TRANSMANGO is a research project, so it is obvious that we spread the message of our research to our colleagues in the academic world. However, TRANSMANGO is about food and security in Europe and vulnerability of European citizens, today and in the future.
One group of citizens we therefore can’t ignore in the project is youngsters. How do they think about food security, about healthy food and sustainable food systems? What kind of future food system do they dream of, and what kind of food system do they fear?
Today, I met with 17 young students in a secondary school in Leuven. We talked about the overall perception of the importance of food in their everyday life. While you may expect youngsters to love fast food, and easy snacks, the truth seems to be different. The majority of the youngsters pay a lot of attention to their food, where it comes from and how healthy it is. But when we go in depth on some topics, some background is missing.
Several pupils prefer organic foods, as this is more natural. So, what does that mean, more natural food? “It means, you don’t use toxic products”. Asking for more details on what that really implies, ended up in a sound of silence.
A similar situation appeared on the issue of vegetarianism. Almost half of the group is vegetarian: for animal welfare, because mum cooks this way, because is healthier. We took some time for the latter argument. Why is it healthier? And what is the difference in animal proteins and plant proteins? Again, silence ..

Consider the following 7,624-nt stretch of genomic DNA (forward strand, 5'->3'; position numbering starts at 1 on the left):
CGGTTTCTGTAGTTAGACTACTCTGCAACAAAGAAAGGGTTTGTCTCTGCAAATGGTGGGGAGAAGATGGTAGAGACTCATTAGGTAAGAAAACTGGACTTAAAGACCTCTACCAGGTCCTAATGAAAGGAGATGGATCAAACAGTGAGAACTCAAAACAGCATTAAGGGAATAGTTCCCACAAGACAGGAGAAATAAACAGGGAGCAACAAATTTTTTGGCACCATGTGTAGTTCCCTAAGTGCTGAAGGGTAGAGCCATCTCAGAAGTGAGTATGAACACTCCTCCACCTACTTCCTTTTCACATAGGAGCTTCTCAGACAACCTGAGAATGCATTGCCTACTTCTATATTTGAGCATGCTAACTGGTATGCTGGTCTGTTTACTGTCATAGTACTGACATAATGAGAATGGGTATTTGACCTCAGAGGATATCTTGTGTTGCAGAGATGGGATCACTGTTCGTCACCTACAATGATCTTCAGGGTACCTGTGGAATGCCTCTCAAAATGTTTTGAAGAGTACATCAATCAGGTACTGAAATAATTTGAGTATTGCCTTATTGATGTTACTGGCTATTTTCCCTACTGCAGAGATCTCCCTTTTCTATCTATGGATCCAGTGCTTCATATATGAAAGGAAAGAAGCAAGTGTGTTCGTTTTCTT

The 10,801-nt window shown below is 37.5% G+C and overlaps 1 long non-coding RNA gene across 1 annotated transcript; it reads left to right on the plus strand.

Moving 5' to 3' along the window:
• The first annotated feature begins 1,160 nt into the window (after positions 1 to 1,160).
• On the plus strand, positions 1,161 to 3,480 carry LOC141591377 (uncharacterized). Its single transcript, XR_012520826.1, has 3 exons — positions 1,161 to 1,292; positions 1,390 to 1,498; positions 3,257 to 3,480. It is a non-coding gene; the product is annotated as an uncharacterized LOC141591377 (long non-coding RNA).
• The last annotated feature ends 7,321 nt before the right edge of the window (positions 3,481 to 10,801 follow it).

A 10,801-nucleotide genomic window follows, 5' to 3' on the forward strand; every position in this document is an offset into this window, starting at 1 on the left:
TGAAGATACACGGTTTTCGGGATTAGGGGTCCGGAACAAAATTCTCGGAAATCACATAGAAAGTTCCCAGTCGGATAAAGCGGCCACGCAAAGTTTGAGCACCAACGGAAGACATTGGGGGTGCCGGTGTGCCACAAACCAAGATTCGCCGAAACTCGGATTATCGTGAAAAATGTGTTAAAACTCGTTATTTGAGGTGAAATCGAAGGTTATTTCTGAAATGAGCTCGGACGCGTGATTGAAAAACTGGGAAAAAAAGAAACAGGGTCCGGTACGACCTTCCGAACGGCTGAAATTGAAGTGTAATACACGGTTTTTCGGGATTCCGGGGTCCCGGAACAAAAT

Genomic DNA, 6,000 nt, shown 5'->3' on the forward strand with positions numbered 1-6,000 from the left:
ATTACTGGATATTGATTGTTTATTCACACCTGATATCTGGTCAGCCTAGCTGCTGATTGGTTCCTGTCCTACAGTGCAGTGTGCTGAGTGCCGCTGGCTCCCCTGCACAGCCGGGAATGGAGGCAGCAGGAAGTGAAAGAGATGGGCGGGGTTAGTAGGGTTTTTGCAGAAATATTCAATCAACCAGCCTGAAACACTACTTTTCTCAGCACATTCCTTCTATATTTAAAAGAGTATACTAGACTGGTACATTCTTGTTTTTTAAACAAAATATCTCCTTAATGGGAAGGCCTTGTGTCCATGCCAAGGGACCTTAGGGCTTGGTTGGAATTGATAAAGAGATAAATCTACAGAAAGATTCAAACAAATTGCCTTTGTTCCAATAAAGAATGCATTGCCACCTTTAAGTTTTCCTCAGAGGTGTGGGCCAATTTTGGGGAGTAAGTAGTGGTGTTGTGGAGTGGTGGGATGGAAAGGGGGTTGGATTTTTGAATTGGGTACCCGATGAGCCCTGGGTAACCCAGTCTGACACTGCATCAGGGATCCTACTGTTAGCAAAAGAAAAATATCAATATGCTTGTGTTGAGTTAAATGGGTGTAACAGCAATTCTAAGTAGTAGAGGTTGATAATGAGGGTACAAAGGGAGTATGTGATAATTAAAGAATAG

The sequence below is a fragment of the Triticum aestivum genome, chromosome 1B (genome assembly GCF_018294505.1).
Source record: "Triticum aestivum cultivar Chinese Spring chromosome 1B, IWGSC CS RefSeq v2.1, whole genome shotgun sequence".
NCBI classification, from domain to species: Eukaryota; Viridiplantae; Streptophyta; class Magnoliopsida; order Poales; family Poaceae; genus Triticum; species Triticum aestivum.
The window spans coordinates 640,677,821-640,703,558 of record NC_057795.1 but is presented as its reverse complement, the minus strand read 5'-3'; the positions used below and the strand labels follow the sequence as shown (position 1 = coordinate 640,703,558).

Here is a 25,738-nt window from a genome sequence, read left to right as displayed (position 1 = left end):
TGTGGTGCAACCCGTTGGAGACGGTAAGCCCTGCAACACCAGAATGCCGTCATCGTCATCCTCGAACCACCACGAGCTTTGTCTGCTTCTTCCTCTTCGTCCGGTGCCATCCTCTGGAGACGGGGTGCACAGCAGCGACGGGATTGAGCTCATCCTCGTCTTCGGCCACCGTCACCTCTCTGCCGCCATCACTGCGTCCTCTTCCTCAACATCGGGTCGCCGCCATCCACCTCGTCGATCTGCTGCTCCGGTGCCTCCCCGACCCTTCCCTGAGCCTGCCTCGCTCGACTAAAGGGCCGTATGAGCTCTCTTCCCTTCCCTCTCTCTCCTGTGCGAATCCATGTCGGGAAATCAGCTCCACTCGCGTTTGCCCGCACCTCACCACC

This opened the door for a dialogue on food for the future.. What are alternative sources of high protein foods. Insects and seaweed were tasted although for some, this type of gastronomy was a bridge too far. Would this be the food of the future? Maybe.. but overall, there was certainly no belief in a radical shift of food habits. 3D printing of food? “No, that will never taste nice”. “It can’t be fresh or healthy.” “It will taste like plastic”.
And what if these teenagers would lead the country, the nation, the school, the food industry? “I would really try to reduce waste. It is awful how much food is wasted, while some people are hungry”. But in my opinion, the easiest answer could be so close to reality. “Why don’t we just have a fruit vending machine at school?” The other 16 class mates agreed, 0.5€ for a piece of fruit, that would be a good investment at our school..